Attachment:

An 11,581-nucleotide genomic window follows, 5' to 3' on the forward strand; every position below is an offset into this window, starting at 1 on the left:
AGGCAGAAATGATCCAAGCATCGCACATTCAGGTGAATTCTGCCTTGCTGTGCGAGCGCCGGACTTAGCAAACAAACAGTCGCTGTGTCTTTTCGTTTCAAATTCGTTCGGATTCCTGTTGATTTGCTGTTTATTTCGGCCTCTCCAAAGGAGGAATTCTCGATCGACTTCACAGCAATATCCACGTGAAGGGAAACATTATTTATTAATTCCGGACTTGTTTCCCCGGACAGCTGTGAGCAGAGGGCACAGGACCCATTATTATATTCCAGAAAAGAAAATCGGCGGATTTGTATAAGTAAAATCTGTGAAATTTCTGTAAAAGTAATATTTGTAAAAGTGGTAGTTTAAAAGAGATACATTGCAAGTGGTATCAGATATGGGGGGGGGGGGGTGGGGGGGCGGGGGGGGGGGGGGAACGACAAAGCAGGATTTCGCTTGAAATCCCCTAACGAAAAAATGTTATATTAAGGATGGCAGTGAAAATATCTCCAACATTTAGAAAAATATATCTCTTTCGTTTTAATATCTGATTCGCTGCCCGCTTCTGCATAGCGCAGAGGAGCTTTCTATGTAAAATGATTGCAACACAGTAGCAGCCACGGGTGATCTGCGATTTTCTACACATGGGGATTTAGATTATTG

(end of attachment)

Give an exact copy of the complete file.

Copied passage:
An 11,581-nucleotide genomic window follows, 5' to 3' on the forward strand; every position below is an offset into this window, starting at 1 on the left:
AGGCAGAAATGATCCAAGCATCGCACATTCAGGTGAATTCTGCCTTGCTGTGCGAGCGCCGGACTTAGCAAACAAACAGTCGCTGTGTCTTTTCGTTTCAAATTCGTTCGGATTCCTGTTGATTTGCTGTTTATTTCGGCCTCTCCAAAGGAGGAATTCTCGATCGACTTCACAGCAATATCCACGTGAAGGGAAACATTATTTATTAATTCCGGACTTGTTTCCCCGGACAGCTGTGAGCAGAGGGCACAGGACCCATTATTATATTCCAGAAAAGAAAATCGGCGGATTTGTATAAGTAAAATCTGTGAAATTTCTGTAAAAGTAATATTTGTAAAAGTGGTAGTTTAAAAGAGATACATTGCAAGTGGTATCAGATATGGGGGGGGGGGGGTGGGGGGGCGGGGGGGGGGGGGGAACGACAAAGCAGGATTTCGCTTGAAATCCCCTAACGAAAAAATGTTATATTAAGGATGGCAGTGAAAATATCTCCAACATTTAGAAAAATATATCTCTTTCGTTTTAATATCTGATTCGCTGCCCGCTTCTGCATAGCGCAGAGGAGCTTTCTATGTAAAATGATTGCAACACAGTAGCAGCCACGGGTGATCTGCGATTTTCTACACATGGGGATTTAGATTATTG